April 18, 2018, Lancet and Tsinghua University jointly release the report on China’s healthy cities, Dr. Jun Yang is the first author.

April 19, 2018


On April 18, 2018, Tsinghua university and the international famous academic journal the Lancet jointly held a conference in Tsinghua university to release the report on China's healthy cities — "Healthy Cities: Unlocking the Power of Cities for a Healthy China". The report was dominated by tsinghua university, with the abroad participation of National Health Committee, Bureau of Disease Prevention and Controlling, China's Agency of the World Health Organization, Global Evrionment Health Research Institute, University of the United Nations, University of California, Berkeley, and other institutions and universities. The 45 committee of experts and scholars take 2 years to complete it. The report analyzes the health challenges faced by cities in the context of China's rapid urbanization, summarizes the effectiveness and deficiencies of current countermeasures, and puts forward Suggestions for building healthy cities. More than 300 guests, media and audience attended the event. Especially, Dr. Jun Yang is the first author.














The CGTN and Xinhua News Agency both reported this conference. 


Building healthy cities important for China

Source(s): Xinhua News Agency & CGTN

https://news.cgtn.com/news/3151544e356b7a6333566d54/share_p.html


China has adopted several approaches to urban health management, but more efforts are needed to build healthy cities, according to a special report jointly released by Tsinghua University and The Lancet, a prestigious medical journal, on Wednesday. Titled "Healthy cities: unlocking the power of cities for a healthy China," the report was compiled by a committee of 45 experts from Tsinghua University, the National Health Commission, the World Health Organization, the University of California at Berkeley and other organizations. The report analyzed the health challenges faced by cities under the context of China's rapid urbanization, summarized the effectiveness and deficiencies of the current actions and proposed to build healthy cities.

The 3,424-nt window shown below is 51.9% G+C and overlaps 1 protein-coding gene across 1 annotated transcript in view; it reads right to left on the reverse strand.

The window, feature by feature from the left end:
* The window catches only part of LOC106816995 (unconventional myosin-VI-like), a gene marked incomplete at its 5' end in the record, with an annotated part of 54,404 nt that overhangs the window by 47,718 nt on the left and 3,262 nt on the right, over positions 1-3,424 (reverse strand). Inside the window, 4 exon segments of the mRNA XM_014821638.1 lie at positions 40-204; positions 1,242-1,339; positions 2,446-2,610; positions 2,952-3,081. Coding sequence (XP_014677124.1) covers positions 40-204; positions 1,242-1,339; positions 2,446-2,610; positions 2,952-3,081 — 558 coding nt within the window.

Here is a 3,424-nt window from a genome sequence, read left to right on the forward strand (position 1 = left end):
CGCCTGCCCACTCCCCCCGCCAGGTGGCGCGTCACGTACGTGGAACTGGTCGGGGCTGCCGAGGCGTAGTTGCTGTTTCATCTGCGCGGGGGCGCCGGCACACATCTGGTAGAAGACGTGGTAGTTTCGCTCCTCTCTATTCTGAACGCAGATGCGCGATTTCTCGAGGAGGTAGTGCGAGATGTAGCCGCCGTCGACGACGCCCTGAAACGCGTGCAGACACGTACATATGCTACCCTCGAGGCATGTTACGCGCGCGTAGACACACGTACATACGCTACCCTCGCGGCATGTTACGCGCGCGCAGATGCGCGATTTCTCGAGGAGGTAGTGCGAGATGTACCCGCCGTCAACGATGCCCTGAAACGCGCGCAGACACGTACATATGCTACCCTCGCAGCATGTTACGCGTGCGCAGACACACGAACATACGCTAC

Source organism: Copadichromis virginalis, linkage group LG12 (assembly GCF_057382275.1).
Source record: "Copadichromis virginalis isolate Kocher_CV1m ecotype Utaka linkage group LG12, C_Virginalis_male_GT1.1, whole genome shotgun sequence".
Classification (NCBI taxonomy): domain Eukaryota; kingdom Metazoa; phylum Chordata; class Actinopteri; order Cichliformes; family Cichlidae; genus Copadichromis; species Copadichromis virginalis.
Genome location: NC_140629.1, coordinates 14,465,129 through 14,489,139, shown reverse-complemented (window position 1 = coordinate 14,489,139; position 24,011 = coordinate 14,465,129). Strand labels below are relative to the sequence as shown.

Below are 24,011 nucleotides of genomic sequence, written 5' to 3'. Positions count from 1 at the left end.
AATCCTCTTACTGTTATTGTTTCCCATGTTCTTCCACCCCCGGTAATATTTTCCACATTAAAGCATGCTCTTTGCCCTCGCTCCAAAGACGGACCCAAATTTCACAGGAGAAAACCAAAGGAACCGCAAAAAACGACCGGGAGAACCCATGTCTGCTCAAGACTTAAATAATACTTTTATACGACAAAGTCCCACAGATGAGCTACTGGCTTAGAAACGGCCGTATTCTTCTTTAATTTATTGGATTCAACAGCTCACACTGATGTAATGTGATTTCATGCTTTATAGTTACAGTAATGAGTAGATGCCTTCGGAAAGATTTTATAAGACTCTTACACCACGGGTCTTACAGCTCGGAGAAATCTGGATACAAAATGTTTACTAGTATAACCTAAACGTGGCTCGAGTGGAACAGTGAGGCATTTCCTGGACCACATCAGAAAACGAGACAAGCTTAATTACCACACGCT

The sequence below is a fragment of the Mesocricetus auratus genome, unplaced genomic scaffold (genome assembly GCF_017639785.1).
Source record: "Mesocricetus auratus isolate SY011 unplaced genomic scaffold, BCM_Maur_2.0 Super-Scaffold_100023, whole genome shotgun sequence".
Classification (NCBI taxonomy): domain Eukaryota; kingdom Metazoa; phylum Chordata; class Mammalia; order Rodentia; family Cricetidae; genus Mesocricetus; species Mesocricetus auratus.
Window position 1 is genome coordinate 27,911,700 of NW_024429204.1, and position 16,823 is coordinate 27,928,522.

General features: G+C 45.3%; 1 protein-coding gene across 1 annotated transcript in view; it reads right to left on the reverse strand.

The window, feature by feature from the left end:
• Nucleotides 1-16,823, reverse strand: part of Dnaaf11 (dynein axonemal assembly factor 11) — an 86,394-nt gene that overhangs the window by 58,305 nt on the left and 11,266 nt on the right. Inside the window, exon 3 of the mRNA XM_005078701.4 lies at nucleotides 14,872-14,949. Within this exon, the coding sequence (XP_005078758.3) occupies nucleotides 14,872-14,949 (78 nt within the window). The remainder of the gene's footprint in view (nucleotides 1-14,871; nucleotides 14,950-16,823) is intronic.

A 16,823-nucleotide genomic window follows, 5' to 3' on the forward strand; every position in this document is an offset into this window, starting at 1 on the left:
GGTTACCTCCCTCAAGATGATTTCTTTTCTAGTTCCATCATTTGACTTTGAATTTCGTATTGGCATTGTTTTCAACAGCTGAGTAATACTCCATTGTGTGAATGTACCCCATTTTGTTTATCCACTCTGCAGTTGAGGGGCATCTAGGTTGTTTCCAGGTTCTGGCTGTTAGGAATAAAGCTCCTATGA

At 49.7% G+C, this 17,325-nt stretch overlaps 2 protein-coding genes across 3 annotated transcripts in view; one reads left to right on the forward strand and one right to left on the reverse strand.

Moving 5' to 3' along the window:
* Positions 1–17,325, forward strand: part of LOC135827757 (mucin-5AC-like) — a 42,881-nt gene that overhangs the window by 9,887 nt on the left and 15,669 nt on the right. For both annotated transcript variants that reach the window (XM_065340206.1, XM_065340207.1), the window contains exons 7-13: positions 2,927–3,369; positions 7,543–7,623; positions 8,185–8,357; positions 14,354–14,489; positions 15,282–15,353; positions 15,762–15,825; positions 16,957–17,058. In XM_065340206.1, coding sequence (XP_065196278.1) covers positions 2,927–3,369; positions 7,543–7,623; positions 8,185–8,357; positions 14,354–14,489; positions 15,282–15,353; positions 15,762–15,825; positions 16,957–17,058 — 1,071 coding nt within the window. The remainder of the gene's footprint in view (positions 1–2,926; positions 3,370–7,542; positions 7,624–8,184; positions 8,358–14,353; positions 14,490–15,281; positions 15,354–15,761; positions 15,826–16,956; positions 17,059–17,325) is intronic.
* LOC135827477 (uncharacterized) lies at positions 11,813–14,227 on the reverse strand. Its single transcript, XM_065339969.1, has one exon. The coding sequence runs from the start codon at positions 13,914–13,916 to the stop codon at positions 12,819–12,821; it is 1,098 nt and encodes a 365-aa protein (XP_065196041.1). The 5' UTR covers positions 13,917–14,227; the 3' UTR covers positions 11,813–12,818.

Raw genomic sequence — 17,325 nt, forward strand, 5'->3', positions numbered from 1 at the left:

According to Gong Peng, the leader of the report, although cities in China have

taken action to address health challenges, such as controlling environmental

pollution, improving livability of urban environments and strengthening

prevention and control of disease, challenges still remain. "China issued a

blueprint called 'Healthy China 2030' in 2016 and building healthy cities

should be well integrated into the plan for a healthy China," Gong said.

"City planners should integrate health in all policies by starting from

urban planning, increase public participation, set up suitable local goals,

assess progress periodically, and enhance research and education on healthy

cities," the report said. Richard Horton, editor-in-chief of The Lancet, said that

the report showed not only China's commitment to high-quality and

environmentally sustainable development, but also China's important

contribution to world health.



Lancet, Tsinghua jointly release report on China’s healthy cities